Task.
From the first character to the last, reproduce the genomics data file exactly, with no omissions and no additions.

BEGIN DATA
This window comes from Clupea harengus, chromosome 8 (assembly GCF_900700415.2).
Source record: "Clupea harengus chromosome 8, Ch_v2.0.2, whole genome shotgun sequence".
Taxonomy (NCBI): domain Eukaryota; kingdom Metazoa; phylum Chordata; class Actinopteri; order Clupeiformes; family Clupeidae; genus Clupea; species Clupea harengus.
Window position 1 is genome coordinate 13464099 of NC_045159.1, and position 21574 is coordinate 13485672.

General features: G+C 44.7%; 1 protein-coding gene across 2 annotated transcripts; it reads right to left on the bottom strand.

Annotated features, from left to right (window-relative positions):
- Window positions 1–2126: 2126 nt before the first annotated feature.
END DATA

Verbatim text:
This window comes from Clupea harengus, chromosome 8 (assembly GCF_900700415.2).
Source record: "Clupea harengus chromosome 8, Ch_v2.0.2, whole genome shotgun sequence".
Taxonomy (NCBI): domain Eukaryota; kingdom Metazoa; phylum Chordata; class Actinopteri; order Clupeiformes; family Clupeidae; genus Clupea; species Clupea harengus.
Window position 1 is genome coordinate 13464099 of NC_045159.1, and position 21574 is coordinate 13485672.

General features: G+C 44.7%; 1 protein-coding gene across 2 annotated transcripts; it reads right to left on the bottom strand.

Annotated features, from left to right (window-relative positions):
- Window positions 1–2126: 2126 nt before the first annotated feature.